Utilities have been dared to radically change the power-delivery business, and they have taken that challenge. Smart grid deployments are modernizing the century-old electric grid. This incredible undertaking requires the electric utility and information and communication technologies (ICT) industries to work together like never before.
The International Engineering Consortium (IEC) conceived the Grid ComForum conference series to enhance this relationship. Now we are particularly excited about IEC sponsoring this T&D World supplement, which provides a snapshot of key utility strategy issues, what utilities are experiencing in smart grid deployment and how the smart grid ICT market is shaking out.
From the ICT industry viewpoint, the electric utility industry offers diverse and sustainable growth opportunities. Utilities have spent more than US$3 billion annually on telecommunications equipment and services during the last two years, an increase of 21% over 2009 levels. These expenditures are expected to approximately double by 2016, primarily in support of the 65 million smart meters expected to be deployed by 2020. That is good news to the U.S. ICT industry.
Smart meters are only part of the big picture. Experts increasingly agree the biggest benefits of the smart grid will come from improved operations on the utility side and will require a utility-wide, nearly seamless communications platform. As a first step toward this goal, most utilities are deploying advanced metering infrastructure (AMI) to transport latency-tolerant, low-bandwidth metering data.
By regulation, the service usually must be offered to every utility customer. That in itself presents a big problem, because no single communications technology solution works everywhere, so choosing the right mix of technologies for AMI alone is daunting. An even bigger challenge is to construct an enterprisewide communications platform so that it also provides high-speed, mission-critical data for grid monitoring and control.
And that is the ICT challenge: The communications platform, which can be made up of many different networks and technologies, is being asked to provide large quantities of latency-tolerant meter data, while being available to reliably send unpredictable high-speed bursts of emergency-grid control data.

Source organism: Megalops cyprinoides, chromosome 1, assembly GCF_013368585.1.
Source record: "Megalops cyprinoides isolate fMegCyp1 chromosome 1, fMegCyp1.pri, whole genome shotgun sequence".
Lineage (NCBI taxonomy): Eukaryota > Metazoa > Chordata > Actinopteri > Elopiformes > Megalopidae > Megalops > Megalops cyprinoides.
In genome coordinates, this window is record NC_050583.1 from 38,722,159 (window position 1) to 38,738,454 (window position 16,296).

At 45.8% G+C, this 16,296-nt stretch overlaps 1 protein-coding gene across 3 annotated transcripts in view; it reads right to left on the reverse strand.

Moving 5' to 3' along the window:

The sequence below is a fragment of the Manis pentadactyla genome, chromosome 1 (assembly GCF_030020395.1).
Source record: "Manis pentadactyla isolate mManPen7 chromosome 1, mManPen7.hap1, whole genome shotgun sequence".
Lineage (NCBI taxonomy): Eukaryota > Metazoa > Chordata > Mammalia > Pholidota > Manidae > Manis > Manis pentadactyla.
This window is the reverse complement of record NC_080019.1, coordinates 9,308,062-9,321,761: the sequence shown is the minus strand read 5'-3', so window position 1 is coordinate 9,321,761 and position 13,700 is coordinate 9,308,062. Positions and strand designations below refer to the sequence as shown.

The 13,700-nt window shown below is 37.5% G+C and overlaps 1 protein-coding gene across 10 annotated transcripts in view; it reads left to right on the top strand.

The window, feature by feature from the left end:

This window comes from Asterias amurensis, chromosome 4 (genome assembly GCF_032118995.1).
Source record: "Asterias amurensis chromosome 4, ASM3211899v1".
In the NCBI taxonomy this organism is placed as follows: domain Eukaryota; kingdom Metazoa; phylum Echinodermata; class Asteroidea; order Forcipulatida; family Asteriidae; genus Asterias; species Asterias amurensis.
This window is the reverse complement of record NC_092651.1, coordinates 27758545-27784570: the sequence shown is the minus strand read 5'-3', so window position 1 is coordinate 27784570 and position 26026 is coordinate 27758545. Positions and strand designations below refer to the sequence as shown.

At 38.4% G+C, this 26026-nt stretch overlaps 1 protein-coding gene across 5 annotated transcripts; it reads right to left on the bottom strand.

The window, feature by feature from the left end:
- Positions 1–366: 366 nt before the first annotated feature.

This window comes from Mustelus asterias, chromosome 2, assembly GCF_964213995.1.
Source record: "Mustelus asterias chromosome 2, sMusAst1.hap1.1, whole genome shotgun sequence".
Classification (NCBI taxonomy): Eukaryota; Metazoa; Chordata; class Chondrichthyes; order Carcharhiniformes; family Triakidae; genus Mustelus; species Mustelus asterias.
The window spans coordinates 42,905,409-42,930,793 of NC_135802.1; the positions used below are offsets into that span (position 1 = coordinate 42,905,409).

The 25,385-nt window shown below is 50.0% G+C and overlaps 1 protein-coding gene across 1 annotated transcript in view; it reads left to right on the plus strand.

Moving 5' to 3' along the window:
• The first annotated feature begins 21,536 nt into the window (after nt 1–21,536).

Fortunately, this challenge comes at a time when the telecommunications industry is sorting through and focusing on technologies that are adaptable to a wider range of applications. These developments, such as long-term evolution, also are expected to have a longer life cycle more fitting to the investment cycles and support needs of utilities.
On the other hand, this is déjà vu for electric utilities. U.S. utilities have been building large, integrated systems of generation and electric grids since the early 1900s. They have built in extra capacity in the face of rapid and uncertain load growth as well as high reliability standards. They have charted their way through regulatory spasms and stayed afloat financially while continuing to keep rates low compared to other nations with similar-quality power. As a result, the electric utility industry has enabled the United States to achieve world leadership in economic and industrial growth for over a century.
Now, utilities are using their system design, construction and management skills to build communications platforms to support the smart grid. Not that communications are anything new; utilities already have a combined communications network in North America second in size only to the telecommunications industry.
Nonetheless, utilities are dependent on the ICT industry to get the smart grid done right for the lowest cost. Although the more operationally critical networks will, in many cases, be owned by the utility, backhaul services leased from public carriers will be required to pipeline enormous amounts of metering data to central facilities. Of course, utility-specialized carriers will continue to offer diverse and improved schemes for meter communications.
The bottom line is the utility and ICT industries have opportunities to benefit each other. They have the obligation to work together for the common good of the nation. And the growth of smart grid deployments over the last several years has shown they play together quite well, indeed.
John R. Janowiak is president of the International Engineering Consortium. With more than 25 years of experience, he leads a team that helps catalyze progress in the global information industry through educational conferences and exhibitions. Janowiak is responsible for IEC's business and market development activities. He is active with and serves as IEC's principal liaison to many information industry corporations and non-profit organizations. He also guides the IEC's university relations and serves as executive director of the Electrical and Computer Engineering Department Heads Association.